WASHINGTON —On November 7, 2013, Amtrak recognized a group of citizens from Hope, Ark. with its “Champion of the Rails” award. Given out annually as part of the President’s Service and Safety Awards, it honors non-Amtrak employees who have worked to promote and improve intercity passenger rail service throughout the nation.
The tourism possibilities created by Bill Clinton’s presidency—he was born in Hope—prompted civic leaders to approach Amtrak in 1993 about making the city a regularly scheduled stop for the Texas Eagle. Over the next two decades, the city prevailed through a variety of challenges ranging from negotiations with the Union Pacific Railroad (UP) to identifying financing for platform construction.
Constructed in 1912 by the St. Louis, Iron Mountain & Southern Railroad, the one story depot remained in active passenger use until 1968, but subsequently fell into disrepair. To celebrate Clinton’s rise to the highest office in the nation, a group of citizens advocated for the conversion of the depot into a museum focused on his life. With the museum concept in place, the Missouri Pacific Railroad Company, by then part of UP, donated the depot to the city in 1994. Renovations were finished the next year, and the facility opened to the public. Today, the building also houses a visitor and information center with a conference room available for community meetings. The President William Jefferson Clinton Birthplace Home, now a National Historic Site administered by the National Park Service, is also within walking distance.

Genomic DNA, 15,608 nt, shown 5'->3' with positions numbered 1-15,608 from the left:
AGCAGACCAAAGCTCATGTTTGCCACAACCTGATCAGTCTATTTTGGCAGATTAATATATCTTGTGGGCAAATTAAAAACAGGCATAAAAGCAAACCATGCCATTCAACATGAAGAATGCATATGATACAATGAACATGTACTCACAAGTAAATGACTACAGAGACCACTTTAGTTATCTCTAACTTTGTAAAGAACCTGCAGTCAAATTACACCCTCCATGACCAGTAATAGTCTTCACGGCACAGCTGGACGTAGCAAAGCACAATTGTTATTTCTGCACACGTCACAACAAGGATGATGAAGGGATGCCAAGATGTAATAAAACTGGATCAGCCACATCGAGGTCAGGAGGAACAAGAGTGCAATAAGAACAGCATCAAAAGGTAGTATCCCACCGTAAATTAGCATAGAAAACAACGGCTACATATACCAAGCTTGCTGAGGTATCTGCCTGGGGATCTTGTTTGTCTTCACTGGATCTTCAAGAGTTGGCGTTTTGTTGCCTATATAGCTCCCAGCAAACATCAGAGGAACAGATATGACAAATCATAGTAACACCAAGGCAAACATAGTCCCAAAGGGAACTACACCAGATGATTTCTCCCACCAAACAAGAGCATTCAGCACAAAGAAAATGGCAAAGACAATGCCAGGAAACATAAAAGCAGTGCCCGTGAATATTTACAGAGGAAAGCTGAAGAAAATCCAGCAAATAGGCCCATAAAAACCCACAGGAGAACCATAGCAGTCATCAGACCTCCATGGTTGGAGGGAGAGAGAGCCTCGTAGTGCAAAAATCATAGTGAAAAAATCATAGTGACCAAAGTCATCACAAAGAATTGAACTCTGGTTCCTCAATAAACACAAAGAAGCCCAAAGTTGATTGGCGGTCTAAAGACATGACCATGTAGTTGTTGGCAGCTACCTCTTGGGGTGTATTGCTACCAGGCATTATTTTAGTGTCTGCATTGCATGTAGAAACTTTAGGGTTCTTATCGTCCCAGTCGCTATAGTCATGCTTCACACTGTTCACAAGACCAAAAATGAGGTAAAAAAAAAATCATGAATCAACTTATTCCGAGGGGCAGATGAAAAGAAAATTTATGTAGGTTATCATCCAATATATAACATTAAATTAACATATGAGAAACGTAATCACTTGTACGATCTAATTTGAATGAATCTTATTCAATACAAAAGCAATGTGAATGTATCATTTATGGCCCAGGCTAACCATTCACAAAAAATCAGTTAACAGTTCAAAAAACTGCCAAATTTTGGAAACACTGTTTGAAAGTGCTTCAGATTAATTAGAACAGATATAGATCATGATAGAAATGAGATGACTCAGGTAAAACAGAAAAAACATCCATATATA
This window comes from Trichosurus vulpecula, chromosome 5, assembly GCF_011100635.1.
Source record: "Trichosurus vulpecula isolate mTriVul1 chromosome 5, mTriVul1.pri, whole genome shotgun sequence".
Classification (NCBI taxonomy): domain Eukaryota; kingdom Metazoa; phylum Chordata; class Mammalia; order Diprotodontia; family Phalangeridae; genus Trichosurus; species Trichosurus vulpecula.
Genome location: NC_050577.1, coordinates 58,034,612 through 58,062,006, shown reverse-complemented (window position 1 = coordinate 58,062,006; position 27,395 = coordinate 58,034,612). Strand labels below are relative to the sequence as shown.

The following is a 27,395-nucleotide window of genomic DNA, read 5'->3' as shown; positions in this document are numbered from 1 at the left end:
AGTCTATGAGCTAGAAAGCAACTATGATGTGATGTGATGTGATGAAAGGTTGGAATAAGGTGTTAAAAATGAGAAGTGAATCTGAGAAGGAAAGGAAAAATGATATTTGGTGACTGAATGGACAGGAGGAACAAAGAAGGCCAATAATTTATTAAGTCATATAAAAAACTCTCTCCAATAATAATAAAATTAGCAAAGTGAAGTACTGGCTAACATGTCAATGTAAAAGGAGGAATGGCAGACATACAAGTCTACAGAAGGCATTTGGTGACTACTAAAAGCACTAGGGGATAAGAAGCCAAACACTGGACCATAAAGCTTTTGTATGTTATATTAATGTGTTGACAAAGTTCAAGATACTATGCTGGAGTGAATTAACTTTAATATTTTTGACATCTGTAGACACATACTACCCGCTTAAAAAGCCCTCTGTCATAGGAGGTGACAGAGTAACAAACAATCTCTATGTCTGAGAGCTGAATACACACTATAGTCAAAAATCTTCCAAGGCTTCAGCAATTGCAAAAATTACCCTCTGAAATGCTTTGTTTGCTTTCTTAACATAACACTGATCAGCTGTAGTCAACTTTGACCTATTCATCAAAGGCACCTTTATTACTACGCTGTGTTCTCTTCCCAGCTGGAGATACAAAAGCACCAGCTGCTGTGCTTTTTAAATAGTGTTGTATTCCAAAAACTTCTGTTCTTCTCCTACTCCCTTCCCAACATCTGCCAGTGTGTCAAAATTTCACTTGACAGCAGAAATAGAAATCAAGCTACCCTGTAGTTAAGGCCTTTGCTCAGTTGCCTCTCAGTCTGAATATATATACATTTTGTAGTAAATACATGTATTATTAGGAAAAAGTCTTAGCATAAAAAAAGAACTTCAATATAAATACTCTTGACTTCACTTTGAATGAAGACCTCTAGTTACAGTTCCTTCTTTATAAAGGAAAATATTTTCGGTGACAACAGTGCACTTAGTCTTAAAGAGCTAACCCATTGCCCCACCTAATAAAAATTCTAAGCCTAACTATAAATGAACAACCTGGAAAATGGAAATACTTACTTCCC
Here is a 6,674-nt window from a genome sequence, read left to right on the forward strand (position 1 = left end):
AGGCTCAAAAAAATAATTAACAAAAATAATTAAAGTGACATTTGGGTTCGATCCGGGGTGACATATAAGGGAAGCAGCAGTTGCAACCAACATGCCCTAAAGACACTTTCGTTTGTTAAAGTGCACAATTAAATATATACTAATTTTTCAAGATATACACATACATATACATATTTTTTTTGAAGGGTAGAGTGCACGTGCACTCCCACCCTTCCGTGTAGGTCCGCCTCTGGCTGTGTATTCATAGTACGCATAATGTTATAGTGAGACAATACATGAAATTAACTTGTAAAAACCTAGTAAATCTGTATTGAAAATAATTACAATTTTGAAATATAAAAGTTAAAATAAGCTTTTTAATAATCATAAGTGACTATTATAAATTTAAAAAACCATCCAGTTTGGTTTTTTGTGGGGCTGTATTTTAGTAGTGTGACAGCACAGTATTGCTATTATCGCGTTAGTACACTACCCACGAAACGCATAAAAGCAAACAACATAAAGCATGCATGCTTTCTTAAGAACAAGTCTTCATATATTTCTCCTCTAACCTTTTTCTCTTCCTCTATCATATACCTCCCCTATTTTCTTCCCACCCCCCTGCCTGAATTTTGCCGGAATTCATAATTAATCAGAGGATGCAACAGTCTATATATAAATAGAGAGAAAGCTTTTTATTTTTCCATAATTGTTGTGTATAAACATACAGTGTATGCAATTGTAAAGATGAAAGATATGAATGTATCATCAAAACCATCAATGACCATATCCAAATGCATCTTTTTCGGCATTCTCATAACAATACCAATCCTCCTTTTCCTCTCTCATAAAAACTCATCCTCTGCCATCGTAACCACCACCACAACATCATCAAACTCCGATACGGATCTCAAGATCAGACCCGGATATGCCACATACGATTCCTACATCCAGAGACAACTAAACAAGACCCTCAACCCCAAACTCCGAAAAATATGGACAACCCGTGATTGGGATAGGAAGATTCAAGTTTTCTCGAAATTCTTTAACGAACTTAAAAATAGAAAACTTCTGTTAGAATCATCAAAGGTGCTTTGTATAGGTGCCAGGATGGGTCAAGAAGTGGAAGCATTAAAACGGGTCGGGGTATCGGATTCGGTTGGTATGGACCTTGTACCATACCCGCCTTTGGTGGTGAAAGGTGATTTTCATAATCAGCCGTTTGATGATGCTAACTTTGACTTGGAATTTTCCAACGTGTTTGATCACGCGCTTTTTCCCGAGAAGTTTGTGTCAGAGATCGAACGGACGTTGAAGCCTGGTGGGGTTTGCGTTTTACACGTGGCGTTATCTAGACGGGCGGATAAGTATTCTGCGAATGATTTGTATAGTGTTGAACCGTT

With the depot restored and opened to the public, the town turned its attention to establishing regular rail service, which included building a platform. The Hope Platform Committee, under the leadership of Hope Parks and Tourism Director Paul Henley, met with local, state and federal leadership to describe its vision for the project and how it would benefit the city. The group also profited from the support of the successful Texas Eagle Marketing and Performance Organization.
Over 20 years, the estimated cost of the accessible platform rose due to new Americans with Disabilities Act requirements and an innovative design that directs drainage away from the tracks. Ultimately, precast concrete sections were used in construction, and this system now serves as model for future platforms. Funding was met through a partnership between the city, Amtrak and state agencies; work was also closely coordinated with track owner UP. The platform is rather unique in that its concrete face is stamped with “Hope, a Slice of the Good Life”—the city’s catchphrase and a reference to its famous watermelons.
On Thursday, April 4, 2013, the Amtrak Texas Eagle began service at the historic downtown depot. To celebrate, dozens of residents boarded the train for Texarkana, and then returned on school buses to enjoy a community breakfast in Hope.
With the addition of Hope, the customer base for the Texas Eagle has grown and positively impacted route revenue while also expanding the Amtrak brand in Arkansas. Projected ridership at Hope includes first-time leisure rail travelers, college students and tourists. The station also draws new customers from nearby communities such as Prescott, Magnolia and Camden.